Track Star's Story Has Winning Edge
Arnold, Gary, The Washington Times (Washington, DC)
Steve Prefontaine, the charismatic Oregon distance runner whose career was prematurely ended by a fatal car accident in 1975, when he was only 24, has evidently beckoned to movie producers as a promising biographical subject for the past two decades. He gets a belated double homage this year. The current "Prefontaine," with Jared Leto of "My So-Called Life" in the title role, will be followed by "Pre" and Billy Crudup.
"Prefontaine" reunites Steve James, the documentary filmmaker who made "Hoop Dreams," with the resourceful cinematographer Peter Gilbert. Although their production appears makeshift in certain semidocumentary respects, the chronicle reveals distinctive, irresistible human-interest appeal.
Indeed, there may be enough angles and sidelights tucked into Pre's short life to justify rival biopics. The character of the hero takes an unusual and attractive set of zigzags to emotional maturity. Depicted as an overcompensating runt, Steve enters Oregon as a distance phenom and proceeds to hog the available limelight. The pivotal change takes place when he participates in the 1972 Olympic Games at Munich. The son of a German-born mother (Lindsay Crouse), Steve has a special reason for brooding about the time and place of his only Olympic appearance. His event, the 5,000 meters, is delayed by the murders of Israeli athletes by Arab terrorists at the Olympic Village. The strategy devised by coaches Bill Bowerman (played by R. Lee Ermey) and Bill Dellinger (Ed O'Neill) becomes untenable once the race begins. Pre makes a bold attempt to exhaust his rivals in the final lap but falls short and finishes fourth.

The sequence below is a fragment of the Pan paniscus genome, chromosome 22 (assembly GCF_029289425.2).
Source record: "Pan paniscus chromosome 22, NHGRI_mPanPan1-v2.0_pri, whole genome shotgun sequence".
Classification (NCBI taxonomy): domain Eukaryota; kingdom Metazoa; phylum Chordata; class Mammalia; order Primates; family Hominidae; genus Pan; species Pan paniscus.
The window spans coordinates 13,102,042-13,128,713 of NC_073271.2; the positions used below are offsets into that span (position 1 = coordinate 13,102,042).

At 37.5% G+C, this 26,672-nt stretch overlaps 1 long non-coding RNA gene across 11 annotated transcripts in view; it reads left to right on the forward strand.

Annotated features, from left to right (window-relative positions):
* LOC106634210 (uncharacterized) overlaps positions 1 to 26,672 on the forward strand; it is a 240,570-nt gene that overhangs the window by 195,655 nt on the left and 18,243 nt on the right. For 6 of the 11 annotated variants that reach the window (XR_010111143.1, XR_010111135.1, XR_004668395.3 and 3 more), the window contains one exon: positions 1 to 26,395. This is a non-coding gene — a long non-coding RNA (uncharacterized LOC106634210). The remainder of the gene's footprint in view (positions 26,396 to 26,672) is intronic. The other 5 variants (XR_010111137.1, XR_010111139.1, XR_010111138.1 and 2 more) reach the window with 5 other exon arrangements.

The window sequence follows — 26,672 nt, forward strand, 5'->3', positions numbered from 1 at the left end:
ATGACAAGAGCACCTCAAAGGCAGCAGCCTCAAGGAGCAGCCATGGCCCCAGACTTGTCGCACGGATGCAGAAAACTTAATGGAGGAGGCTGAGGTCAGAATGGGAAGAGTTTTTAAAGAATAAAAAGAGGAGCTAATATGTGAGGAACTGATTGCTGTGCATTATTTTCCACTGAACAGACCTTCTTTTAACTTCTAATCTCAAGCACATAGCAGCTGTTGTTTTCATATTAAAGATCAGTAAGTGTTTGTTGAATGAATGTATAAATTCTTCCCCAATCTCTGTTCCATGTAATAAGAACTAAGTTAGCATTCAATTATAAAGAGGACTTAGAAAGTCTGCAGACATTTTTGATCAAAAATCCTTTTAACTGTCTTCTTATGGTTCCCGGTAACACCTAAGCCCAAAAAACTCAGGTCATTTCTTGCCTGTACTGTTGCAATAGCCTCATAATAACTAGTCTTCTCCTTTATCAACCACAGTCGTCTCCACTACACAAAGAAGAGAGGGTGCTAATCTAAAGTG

The movie has its priorities in the right balance: The deaths at Munich obviously overshadow the hero's bid for Olympic glory. The surprising aftermath to this setback is that Pre grows up. The process seems to be irrevocable when he's greeted back in Eugene, Ore., by his girlfriend Nancy Alleman (Amy Locane). When she tries to comfort him by saying a street is sure to be named after him, Pre quips, "Sure, they can call it Fourth Street."
Attempting to sustain his amateur status for another four years, Pre decides to challenge the authority of the Amateur Athletic Union, then the ruling organization for post-collegiate athletes with Olympic hopes. …